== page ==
Fr Brian Harrison continues to maintain (September AD2000) that a Catholic must believe every assertion (proposition) in the Bible, including such trivia as that Ruth married Boaz. It follows that if a Catholic is presented with the text of the Book of Ruth and he reads that Ruth married Boaz, but refuses to believe it, then he is disbelieving God, so is a heretic and liable to eternal punishment.
I pointed out (August AD2000) that if Fr Harrison is correct, then one's belief system would be overloaded, in that one would have to hold that God requires one to believe thousands of assertions which have nothing to do with our salvation.
To this Fr Harrison replies by attacking a straw man. He says: No-one has ever required the faithful to know all the multitude of of specific propositions contained in the Bible. This is a claim about knowing the contents of the Bible. I heartily agree, for not only is it true that I do not know all biblical assertions, but also neither does Fr Harrison nor anyone else. Seeing that Fr Harrison lacks a complete list of such assertions, then, on his own grounds, he is not believing that everything asserted in the Bible is "asserted by the Holy Spirit".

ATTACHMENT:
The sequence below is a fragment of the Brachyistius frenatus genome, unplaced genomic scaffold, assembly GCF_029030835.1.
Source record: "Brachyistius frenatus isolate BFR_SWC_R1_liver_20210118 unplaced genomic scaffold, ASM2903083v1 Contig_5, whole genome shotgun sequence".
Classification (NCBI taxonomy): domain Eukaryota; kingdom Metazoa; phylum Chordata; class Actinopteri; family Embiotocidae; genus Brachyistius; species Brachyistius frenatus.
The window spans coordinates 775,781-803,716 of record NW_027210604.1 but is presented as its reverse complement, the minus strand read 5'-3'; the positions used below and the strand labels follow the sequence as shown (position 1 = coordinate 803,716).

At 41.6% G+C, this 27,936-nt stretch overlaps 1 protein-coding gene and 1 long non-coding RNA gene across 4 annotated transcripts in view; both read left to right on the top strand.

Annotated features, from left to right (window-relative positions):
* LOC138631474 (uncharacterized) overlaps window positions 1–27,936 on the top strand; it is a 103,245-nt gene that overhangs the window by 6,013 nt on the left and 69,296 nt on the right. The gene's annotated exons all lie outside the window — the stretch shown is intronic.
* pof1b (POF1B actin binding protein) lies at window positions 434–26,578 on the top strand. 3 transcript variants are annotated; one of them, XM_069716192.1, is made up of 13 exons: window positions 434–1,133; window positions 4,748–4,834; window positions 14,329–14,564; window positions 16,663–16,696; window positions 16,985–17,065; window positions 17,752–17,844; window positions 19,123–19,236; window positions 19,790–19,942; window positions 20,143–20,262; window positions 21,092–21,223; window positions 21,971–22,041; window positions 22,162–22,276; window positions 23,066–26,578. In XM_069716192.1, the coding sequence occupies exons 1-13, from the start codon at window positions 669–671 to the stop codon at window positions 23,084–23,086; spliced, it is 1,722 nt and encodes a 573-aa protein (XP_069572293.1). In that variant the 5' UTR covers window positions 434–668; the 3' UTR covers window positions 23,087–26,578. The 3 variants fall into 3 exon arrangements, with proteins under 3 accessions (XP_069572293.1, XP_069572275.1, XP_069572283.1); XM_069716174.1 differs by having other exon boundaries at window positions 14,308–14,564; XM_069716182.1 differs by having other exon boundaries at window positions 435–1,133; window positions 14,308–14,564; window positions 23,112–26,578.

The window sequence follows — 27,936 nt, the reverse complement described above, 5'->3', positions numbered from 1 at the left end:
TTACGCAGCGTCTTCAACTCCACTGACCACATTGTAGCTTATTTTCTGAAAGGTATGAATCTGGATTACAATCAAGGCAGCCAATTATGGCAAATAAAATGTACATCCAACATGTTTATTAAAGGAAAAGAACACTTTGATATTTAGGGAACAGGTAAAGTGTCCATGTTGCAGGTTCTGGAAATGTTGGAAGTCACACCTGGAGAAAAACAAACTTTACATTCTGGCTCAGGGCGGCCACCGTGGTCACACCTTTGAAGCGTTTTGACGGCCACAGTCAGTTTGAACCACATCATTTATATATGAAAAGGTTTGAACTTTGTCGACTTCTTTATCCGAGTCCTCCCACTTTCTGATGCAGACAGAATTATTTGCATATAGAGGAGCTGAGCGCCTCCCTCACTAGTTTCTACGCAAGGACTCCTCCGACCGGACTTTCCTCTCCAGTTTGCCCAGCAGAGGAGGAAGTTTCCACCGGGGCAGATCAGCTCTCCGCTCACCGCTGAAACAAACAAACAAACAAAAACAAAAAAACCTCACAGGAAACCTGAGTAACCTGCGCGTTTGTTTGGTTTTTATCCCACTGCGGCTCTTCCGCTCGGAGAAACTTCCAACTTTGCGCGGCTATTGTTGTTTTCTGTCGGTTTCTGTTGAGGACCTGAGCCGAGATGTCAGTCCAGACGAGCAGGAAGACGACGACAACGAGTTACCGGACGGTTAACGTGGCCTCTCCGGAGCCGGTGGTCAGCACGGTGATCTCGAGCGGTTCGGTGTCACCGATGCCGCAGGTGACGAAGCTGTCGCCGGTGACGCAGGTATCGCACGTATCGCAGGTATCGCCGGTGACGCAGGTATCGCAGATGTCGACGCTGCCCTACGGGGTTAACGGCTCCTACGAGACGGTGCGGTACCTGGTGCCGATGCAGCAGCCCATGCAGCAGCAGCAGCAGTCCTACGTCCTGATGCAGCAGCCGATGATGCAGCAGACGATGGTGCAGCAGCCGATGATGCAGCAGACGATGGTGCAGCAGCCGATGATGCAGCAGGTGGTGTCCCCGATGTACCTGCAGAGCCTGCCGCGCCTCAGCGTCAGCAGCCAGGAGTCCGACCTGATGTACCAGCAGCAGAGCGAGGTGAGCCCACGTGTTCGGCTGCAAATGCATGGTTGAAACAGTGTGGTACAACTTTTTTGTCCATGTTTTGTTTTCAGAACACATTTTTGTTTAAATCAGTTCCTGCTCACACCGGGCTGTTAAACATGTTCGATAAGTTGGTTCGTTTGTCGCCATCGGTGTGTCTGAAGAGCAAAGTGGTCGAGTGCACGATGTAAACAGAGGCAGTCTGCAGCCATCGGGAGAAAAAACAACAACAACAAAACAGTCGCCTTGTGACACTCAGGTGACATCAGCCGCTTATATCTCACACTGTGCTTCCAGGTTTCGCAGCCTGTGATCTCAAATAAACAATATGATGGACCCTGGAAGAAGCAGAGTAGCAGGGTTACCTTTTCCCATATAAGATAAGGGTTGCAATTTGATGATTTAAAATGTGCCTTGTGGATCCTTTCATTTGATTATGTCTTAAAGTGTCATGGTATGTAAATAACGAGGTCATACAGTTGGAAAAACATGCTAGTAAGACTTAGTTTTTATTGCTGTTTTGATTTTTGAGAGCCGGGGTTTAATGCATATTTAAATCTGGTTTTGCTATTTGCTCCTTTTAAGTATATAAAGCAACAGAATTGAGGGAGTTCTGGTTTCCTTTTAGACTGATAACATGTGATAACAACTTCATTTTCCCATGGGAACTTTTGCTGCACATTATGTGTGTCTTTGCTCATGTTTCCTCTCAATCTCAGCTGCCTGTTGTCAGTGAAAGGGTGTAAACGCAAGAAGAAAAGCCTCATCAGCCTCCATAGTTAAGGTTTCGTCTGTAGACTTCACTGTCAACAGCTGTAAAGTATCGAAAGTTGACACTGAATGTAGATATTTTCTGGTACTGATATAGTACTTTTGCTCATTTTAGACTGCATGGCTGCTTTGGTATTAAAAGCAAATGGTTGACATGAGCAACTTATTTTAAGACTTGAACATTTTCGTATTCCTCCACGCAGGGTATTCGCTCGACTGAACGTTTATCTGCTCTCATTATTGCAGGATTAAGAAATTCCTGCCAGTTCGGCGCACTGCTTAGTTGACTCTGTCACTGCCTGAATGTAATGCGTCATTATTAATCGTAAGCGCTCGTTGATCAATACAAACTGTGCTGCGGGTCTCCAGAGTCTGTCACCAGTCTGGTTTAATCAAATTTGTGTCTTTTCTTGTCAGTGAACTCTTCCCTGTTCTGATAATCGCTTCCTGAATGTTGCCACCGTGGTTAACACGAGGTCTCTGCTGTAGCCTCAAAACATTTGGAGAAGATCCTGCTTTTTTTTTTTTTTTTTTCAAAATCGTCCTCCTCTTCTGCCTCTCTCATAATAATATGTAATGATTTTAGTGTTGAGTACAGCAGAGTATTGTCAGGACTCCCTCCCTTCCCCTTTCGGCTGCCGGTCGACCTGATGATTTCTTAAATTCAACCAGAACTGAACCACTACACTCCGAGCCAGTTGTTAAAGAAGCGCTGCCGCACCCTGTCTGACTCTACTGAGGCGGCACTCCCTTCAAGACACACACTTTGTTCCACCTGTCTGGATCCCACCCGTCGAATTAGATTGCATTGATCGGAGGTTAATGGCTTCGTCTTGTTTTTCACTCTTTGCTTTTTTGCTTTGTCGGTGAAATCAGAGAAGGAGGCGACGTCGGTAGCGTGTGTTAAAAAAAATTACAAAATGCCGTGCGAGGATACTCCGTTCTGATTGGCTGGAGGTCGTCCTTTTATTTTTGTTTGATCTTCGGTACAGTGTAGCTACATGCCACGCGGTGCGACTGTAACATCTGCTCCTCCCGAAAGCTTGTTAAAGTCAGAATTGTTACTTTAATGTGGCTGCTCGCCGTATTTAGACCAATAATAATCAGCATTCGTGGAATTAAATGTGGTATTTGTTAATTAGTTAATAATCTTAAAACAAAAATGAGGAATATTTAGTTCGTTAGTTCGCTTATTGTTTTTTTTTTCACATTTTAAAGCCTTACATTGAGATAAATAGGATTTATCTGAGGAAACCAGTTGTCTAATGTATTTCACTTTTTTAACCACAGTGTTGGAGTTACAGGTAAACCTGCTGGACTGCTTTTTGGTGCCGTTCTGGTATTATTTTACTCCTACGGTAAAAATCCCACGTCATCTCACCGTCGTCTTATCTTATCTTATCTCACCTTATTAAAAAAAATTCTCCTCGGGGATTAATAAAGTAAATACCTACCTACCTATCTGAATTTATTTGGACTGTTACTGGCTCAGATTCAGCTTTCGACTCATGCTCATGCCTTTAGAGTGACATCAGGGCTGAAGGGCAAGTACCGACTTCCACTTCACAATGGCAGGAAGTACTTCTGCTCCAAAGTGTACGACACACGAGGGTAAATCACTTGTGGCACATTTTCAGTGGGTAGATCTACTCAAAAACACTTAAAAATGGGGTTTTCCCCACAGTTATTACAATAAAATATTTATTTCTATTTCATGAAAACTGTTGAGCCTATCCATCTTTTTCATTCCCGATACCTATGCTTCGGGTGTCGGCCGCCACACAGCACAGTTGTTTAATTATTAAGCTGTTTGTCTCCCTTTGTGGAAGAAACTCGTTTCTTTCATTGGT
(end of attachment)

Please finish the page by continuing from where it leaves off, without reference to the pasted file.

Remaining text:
Furthermore, it is disappointing that a Catholic theologian supports the view that God chooses to act arbitrarily, disregarding all moral requirements. It is God's "divine prerogative" to do what, in fact, is evil. I would like to point out that, according to the New Testament, God in the person of Jesus has promised eternal life to those who believe in him and behave as he requires. I hope when Fr Harrison comes to judgment that he will not be upset if God breaks his promise, thus exercising his "divine prerogative".
On another matter, John Young is keen to learn whether I am a heretic in that I deny the doctrine of transubstantiation (August AD2000). Seeing that I have never denied the doctrine, the question does not arise.
Besides, the legal maxim remains in force: Qui tacet consentire videtur (Silence gives consent).
FRANK MOBBS (DR)